Fifty years ago Dick Durrance of Carbondale was in Vietnam with the U.S. Army, but instead of an M16 rifle, he carried cameras. His 1988 book “Where War Lives: A Photographic Journal Of Vietnam,” provides a look into the experiences of the soldiers and the civilians whose lives were forever changed by the Vietnam War. 

Army Specialist 4th class Dick Durrance II, in a bunker at Camp Evans in March 1968.

Courtesy: Dick Durrance

Durrance told Colorado Matters that words and images can’t convey much of what combat is like, but it's important for people who don't go to war to understand more about those who did.

He was drafted into the Army in 1966 and began a photographic journal at the induction center, even capturing an image of swearing in ceremony. He continued shooting right through boot camp at Fort Jackson, South Carolina. After that, with some help from his father, a famous ski racer for whom he was named, Durrance was assigned to the Department of the Army's Special Photographic Office in Hawaii. From there he was sent across Vietnam, taking pictures everywhere from jungles to cities to boats and helicopters.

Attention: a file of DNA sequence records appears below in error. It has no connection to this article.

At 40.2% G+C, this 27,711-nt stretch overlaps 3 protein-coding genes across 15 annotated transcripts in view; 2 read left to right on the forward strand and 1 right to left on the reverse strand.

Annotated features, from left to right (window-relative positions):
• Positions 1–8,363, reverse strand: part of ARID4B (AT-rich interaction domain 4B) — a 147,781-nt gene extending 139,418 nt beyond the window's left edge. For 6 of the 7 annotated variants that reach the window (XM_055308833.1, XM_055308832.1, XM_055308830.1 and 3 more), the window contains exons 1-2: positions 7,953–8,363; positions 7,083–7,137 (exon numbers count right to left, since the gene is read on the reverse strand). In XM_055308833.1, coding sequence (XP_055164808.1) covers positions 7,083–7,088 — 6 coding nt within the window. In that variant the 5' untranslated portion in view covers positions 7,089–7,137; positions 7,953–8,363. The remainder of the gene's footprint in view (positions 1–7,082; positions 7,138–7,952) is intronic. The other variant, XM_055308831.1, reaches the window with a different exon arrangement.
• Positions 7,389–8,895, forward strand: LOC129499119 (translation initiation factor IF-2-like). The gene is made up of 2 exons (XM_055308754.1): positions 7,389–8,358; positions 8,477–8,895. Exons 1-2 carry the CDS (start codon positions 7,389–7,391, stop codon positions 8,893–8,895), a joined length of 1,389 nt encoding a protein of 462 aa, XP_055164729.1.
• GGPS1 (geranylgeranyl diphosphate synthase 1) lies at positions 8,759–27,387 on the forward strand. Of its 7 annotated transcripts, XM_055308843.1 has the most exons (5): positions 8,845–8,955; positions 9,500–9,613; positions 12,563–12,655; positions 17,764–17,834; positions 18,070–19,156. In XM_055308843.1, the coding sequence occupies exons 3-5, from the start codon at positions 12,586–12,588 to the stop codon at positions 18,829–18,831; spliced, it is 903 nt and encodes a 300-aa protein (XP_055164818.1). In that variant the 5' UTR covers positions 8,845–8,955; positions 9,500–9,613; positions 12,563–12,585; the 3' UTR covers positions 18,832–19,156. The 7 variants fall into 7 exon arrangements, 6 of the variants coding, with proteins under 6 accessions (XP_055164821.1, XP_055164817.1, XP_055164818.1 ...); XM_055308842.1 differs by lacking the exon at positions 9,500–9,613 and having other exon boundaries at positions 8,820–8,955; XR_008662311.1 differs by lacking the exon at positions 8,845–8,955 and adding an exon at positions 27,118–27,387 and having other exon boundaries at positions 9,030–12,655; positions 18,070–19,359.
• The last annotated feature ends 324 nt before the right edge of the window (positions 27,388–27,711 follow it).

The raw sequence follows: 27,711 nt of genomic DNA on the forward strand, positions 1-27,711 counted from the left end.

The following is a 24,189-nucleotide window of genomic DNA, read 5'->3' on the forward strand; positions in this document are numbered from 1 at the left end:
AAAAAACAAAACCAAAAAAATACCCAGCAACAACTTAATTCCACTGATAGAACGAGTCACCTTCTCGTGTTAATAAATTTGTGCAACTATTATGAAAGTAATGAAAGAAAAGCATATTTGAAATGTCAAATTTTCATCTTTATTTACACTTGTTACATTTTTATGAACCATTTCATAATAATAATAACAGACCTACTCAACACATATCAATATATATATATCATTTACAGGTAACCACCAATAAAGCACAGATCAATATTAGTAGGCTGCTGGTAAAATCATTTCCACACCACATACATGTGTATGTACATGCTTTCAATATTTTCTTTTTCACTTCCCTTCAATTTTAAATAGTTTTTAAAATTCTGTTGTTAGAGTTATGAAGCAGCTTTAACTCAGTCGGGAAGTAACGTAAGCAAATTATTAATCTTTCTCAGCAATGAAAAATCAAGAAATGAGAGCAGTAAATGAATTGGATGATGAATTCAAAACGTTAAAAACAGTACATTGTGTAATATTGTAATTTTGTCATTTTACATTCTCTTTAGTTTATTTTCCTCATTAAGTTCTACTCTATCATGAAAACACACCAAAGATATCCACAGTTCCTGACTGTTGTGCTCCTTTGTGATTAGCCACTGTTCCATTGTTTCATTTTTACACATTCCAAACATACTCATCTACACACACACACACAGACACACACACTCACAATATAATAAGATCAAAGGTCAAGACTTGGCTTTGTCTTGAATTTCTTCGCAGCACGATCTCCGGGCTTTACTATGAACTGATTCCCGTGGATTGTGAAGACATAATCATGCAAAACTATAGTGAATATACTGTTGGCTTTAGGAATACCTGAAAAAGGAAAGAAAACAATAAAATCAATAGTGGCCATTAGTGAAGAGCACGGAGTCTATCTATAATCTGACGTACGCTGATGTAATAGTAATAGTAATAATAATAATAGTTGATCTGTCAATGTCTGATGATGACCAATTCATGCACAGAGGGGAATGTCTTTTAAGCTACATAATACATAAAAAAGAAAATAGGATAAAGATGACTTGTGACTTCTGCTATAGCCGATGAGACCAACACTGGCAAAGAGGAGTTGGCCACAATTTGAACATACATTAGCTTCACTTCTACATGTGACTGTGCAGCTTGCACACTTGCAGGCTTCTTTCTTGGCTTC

Durrance said he put away his photos from Vietnam and didn't look at them for 20 years, until he decided to publish this book.

"What I Learned Photographing The Vietnam War" was presented by photographer Dick Durrance recently at TEDxMileHigh.